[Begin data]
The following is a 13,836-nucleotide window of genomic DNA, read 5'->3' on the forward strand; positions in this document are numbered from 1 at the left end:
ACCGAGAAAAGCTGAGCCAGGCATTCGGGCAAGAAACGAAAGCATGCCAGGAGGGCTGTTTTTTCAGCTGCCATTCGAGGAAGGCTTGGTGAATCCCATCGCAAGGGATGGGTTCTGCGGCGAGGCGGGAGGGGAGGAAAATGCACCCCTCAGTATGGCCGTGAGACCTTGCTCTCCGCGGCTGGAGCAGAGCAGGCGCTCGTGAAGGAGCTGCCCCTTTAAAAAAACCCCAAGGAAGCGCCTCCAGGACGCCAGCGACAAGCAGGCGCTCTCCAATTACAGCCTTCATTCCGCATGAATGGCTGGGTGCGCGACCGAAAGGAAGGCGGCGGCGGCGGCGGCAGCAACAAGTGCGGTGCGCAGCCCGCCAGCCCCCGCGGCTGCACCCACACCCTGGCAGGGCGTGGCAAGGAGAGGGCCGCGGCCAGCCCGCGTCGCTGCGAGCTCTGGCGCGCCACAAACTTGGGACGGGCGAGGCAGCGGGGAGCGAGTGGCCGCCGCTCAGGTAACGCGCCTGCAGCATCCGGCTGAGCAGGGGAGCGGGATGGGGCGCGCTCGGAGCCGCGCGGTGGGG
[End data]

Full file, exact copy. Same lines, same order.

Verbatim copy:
The following is a 13,836-nucleotide window of genomic DNA, read 5'->3' on the forward strand; positions in this document are numbered from 1 at the left end:
ACCGAGAAAAGCTGAGCCAGGCATTCGGGCAAGAAACGAAAGCATGCCAGGAGGGCTGTTTTTTCAGCTGCCATTCGAGGAAGGCTTGGTGAATCCCATCGCAAGGGATGGGTTCTGCGGCGAGGCGGGAGGGGAGGAAAATGCACCCCTCAGTATGGCCGTGAGACCTTGCTCTCCGCGGCTGGAGCAGAGCAGGCGCTCGTGAAGGAGCTGCCCCTTTAAAAAAACCCCAAGGAAGCGCCTCCAGGACGCCAGCGACAAGCAGGCGCTCTCCAATTACAGCCTTCATTCCGCATGAATGGCTGGGTGCGCGACCGAAAGGAAGGCGGCGGCGGCGGCGGCAGCAACAAGTGCGGTGCGCAGCCCGCCAGCCCCCGCGGCTGCACCCACACCCTGGCAGGGCGTGGCAAGGAGAGGGCCGCGGCCAGCCCGCGTCGCTGCGAGCTCTGGCGCGCCACAAACTTGGGACGGGCGAGGCAGCGGGGAGCGAGTGGCCGCCGCTCAGGTAACGCGCCTGCAGCATCCGGCTGAGCAGGGGAGCGGGATGGGGCGCGCTCGGAGCCGCGCGGTGGGG